Visual Ecology

Thomas W. Cronin, Sönke Johnsen, N. Justin Marshall and Eric J. Warrant

Visual ecology is the study of how animals use visual systems to meet their ecological needs, how these systems have evolved, and how they are specialized for particular visual tasks. The book provides the first up-to-date synthesis of the field to appear in more than three decades. Featuring some 225 illustrations, including more than 140 in color, spread throughout the text, this comprehensive and accessible book begins by discussing the basic properties of light and the optical environment. It then examines how photoreceptors intercept light and convert it to usable biological signals, how the pigments and cells of vision vary among animals, and how the properties of these components affect a given receptor’s sensitivity to light.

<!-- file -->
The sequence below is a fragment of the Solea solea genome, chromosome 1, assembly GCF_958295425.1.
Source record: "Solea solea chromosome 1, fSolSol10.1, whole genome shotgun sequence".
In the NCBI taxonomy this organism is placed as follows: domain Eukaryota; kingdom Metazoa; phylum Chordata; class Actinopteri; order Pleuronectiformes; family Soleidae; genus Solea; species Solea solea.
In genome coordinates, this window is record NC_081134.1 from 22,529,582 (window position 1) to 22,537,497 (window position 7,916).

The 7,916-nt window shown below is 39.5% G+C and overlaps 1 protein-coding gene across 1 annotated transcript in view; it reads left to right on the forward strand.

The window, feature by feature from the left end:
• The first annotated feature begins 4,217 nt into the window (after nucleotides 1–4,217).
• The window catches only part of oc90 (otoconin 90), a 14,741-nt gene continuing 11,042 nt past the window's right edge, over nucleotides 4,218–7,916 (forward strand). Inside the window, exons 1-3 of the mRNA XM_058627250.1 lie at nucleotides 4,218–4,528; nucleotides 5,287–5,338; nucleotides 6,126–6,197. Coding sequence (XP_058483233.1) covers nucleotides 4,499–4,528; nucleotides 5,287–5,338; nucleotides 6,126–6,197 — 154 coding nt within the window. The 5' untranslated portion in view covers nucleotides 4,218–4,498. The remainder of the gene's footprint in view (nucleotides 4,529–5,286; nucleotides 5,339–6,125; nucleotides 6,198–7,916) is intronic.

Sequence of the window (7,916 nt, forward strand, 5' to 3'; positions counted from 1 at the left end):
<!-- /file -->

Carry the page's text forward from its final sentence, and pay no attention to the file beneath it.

Duke biology professor Johnsen and his co-authors receive a PROSE Award by the Association of American Publishers for the Best Biological & Life Sciences Text of 2014.